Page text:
Global Correspondents, Semester Abroad Paris: A Case for Maximalism

February 21, 2023
By Joanna Lin, Huntsman '24

Sciences Po, France

Joanna is one of the Semester Abroad Global Correspondents writing and sharing her experience abroad during the Spring 2023 semester. Follow along with the group of correspondents on our blog and look out for their images on the @pennabroad Instagram feed.

When it comes to Paris, “minimalism” is probably the last word that comes to mind.

From the textured limestone façades of apartments to the Roman Corinthian columns at every corner and some outrageously detailed door handles, Paris is a city built with the value of beauty. And it shows–more tourists choose to come to Paris than to any other city in the world.

Paris architecture As an American currently studying abroad in France’s capital, the consistently ornamented urban landscape is a contrast to the simplicity of the Midwest where I grew up and even to the city where I study, Philadelphia—one of the most historic cities in the US. Especially starting in the late nineteenth century, cities in the United States began rapidly expanding at a time of industrialization, modernity, and an increasingly dynamic movement of people and goods around the world. Places like New York City became icons of the country’s ability to house an exploding population of immigrants. And with the invention of Louis Sullivan’s skyscraper, unprecedented speed of construction and scalability became omnipresent in American cities.

Yet, this impressive urban growth didn't come without its trade-offs. In the name of minimalism (or international style, or Bauhaus), so much of contemporary real estate in the US started to resemble an Apple store: glass, blank white walls, and a company logo as the focal point. Granted, Apple stores have their place in society (I'm writing this on an iPhone). But when everything deemed "non-essential" is stripped away, there's less incentive to preserve and value a space that feels easily replicable. The best way to (want to) make a place last, according to Paris, seems to be to make it beautiful.

Paris Building

Not that Paris doesn’t have modern, industrialist elements that are artistic in their own right (think the Louvre pyramid, the Eiffel tower, or the engineering spectacle of the Louis Vuitton Foundation). Rather, Paris celebrates an attention to detail and intricateness by making it the norm rather than the exception. This can come at the cost of some efficiency compared to the US: cozy one-lane alleys where people are prioritized over cars rushing to a destination, historic street names that give no hint to their location (it's easy to guess that Fifth Ave is next to Fourth Ave, but not quite that Rue Saint André des Arts is next to Boulevard Saint Germain), and 6 street intersections that most definitely don't follow the 90 degree, orderly grid system standard to the US.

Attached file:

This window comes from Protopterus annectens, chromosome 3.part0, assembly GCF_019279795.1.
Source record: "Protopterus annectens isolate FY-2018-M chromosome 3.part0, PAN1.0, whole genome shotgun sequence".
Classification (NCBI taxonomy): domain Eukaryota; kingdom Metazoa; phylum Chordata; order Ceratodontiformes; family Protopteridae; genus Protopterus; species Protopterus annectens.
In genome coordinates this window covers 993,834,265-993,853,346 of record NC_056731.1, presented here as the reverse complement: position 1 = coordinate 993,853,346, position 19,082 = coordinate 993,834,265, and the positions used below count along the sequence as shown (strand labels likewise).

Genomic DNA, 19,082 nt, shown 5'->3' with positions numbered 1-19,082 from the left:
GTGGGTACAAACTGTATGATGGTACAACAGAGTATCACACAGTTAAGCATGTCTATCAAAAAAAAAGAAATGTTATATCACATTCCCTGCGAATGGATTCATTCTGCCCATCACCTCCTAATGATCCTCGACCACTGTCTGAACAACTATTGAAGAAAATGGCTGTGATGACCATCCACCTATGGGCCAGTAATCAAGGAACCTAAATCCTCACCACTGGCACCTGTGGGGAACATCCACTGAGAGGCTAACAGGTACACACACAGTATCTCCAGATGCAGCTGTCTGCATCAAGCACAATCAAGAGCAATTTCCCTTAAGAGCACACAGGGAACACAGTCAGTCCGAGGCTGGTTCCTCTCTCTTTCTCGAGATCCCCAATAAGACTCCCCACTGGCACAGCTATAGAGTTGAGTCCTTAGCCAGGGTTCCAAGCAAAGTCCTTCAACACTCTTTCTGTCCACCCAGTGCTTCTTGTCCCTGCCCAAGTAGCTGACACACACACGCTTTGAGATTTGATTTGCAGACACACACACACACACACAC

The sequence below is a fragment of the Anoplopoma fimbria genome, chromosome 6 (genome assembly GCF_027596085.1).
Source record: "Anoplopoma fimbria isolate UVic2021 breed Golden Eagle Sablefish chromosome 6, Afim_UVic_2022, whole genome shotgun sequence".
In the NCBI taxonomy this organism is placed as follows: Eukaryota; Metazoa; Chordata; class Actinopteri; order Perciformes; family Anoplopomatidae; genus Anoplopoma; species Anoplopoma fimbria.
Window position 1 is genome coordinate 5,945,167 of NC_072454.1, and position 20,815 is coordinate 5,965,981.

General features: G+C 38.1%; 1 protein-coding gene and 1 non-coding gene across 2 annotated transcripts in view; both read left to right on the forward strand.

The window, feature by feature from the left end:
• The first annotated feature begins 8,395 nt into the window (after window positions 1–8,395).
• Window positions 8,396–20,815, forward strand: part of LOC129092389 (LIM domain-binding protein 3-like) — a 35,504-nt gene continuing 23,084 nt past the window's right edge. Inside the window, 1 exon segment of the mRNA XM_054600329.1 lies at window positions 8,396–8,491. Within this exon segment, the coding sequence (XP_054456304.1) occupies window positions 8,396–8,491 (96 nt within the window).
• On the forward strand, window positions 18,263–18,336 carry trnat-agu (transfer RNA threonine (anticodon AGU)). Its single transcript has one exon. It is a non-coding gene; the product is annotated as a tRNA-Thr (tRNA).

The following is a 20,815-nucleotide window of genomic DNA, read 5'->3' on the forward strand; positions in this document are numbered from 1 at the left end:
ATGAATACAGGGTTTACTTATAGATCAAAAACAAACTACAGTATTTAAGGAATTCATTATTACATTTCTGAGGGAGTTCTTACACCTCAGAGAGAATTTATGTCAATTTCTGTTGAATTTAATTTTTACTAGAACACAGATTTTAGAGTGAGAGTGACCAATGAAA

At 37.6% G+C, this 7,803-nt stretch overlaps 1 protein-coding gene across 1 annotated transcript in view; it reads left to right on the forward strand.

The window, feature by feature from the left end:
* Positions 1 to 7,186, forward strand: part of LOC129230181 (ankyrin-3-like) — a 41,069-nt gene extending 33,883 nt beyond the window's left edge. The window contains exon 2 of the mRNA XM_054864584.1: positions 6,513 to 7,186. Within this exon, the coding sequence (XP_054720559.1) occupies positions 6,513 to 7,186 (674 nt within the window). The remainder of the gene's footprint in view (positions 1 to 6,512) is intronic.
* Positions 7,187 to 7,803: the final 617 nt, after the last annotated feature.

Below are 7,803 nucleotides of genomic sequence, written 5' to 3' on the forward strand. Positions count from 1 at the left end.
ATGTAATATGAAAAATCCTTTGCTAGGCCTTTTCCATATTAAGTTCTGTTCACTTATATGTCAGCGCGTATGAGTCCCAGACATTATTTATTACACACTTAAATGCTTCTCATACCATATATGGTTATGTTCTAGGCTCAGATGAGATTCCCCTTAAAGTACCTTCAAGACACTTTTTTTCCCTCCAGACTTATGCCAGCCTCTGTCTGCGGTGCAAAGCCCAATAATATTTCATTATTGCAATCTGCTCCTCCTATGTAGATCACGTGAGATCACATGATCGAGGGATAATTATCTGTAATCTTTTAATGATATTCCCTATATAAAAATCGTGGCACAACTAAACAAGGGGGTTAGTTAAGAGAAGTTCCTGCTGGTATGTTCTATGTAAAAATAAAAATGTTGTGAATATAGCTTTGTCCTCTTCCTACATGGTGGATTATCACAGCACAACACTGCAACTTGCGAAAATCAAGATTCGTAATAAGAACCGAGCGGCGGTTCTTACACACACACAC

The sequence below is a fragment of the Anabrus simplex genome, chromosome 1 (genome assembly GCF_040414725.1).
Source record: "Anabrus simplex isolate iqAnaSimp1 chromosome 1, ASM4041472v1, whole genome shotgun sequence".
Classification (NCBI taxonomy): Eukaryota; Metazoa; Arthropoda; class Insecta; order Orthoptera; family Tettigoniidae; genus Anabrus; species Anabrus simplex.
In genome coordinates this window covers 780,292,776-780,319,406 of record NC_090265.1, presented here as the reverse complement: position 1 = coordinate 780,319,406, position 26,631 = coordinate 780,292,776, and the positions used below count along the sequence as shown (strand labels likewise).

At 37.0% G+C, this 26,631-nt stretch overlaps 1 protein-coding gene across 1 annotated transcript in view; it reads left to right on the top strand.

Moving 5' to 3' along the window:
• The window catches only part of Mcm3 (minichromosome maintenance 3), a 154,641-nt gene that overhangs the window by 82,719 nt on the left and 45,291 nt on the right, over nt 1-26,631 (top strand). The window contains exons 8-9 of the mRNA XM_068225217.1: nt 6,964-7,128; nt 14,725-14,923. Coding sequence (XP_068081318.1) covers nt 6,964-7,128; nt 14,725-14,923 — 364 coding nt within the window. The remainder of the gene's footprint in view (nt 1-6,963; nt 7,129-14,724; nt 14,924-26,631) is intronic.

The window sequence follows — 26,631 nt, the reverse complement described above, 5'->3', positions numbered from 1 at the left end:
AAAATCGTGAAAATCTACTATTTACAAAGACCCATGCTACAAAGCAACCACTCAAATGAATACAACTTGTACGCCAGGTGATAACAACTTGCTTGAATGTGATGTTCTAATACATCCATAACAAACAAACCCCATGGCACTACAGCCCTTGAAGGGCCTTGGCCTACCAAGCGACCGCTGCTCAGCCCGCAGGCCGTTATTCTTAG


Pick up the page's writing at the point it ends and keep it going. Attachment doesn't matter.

Ultimately, these trade-offs work for Parisian society—and are what makes Paris, so, Paris (to be cliché). After all, humans are drawn to shape, color, pattern, and variety. As a student majoring in real estate with a love for architecture, I’m especially interested in how Paris’ built environment embraces this human tendency—and what this says about the country’s history and values. And as I continue my semester abroad, I'm excited to continue discovering this beautiful, maximalist city.


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The Semester Abroad (SA) program offers undergraduate students the opportunity to study in a new global community through extended study for a semester or year. Penn Abroad partners with top institutions around the globe and collaborates with Penn’s undergraduate schools to offer programs for students across academic disciplines.

Semester Abroad, Global Correspondents
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